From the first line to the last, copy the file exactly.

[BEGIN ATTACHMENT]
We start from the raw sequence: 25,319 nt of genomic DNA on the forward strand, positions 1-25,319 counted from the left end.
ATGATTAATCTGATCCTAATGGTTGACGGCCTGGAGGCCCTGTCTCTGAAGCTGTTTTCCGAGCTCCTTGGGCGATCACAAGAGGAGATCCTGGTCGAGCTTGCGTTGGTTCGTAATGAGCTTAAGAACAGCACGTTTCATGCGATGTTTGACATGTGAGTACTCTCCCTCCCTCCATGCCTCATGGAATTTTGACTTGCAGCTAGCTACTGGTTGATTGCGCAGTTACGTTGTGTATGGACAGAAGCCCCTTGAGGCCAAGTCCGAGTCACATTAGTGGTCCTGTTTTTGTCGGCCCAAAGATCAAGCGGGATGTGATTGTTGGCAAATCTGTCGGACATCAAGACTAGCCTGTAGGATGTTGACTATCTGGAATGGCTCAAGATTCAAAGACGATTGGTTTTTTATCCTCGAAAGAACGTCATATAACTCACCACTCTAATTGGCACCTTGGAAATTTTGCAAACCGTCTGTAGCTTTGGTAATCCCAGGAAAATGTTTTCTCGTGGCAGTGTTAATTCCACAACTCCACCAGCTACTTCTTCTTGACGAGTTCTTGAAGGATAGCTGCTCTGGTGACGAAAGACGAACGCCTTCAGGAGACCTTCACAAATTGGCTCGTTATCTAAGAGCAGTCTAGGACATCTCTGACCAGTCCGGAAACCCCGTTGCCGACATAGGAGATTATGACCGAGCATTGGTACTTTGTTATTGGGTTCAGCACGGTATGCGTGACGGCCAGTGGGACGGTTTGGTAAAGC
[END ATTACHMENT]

We start from the raw sequence: 25,319 nt of genomic DNA on the forward strand, positions 1-25,319 counted from the left end.
ATGATTAATCTGATCCTAATGGTTGACGGCCTGGAGGCCCTGTCTCTGAAGCTGTTTTCCGAGCTCCTTGGGCGATCACAAGAGGAGATCCTGGTCGAGCTTGCGTTGGTTCGTAATGAGCTTAAGAACAGCACGTTTCATGCGATGTTTGACATGTGAGTACTCTCCCTCCCTCCATGCCTCATGGAATTTTGACTTGCAGCTAGCTACTGGTTGATTGCGCAGTTACGTTGTGTATGGACAGAAGCCCCTTGAGGCCAAGTCCGAGTCACATTAGTGGTCCTGTTTTTGTCGGCCCAAAGATCAAGCGGGATGTGATTGTTGGCAAATCTGTCGGACATCAAGACTAGCCTGTAGGATGTTGACTATCTGGAATGGCTCAAGATTCAAAGACGATTGGTTTTTTATCCTCGAAAGAACGTCATATAACTCACCACTCTAATTGGCACCTTGGAAATTTTGCAAACCGTCTGTAGCTTTGGTAATCCCAGGAAAATGTTTTCTCGTGGCAGTGTTAATTCCACAACTCCACCAGCTACTTCTTCTTGACGAGTTCTTGAAGGATAGCTGCTCTGGTGACGAAAGACGAACGCCTTCAGGAGACCTTCACAAATTGGCTCGTTATCTAAGAGCAGTCTAGGACATCTCTGACCAGTCCGGAAACCCCGTTGCCGACATAGGAGATTATGACCGAGCATTGGTACTTTGTTATTGGGTTCAGCACGGTATGCGTGACGGCCAGTGGGACGGTTTGGTAAAGC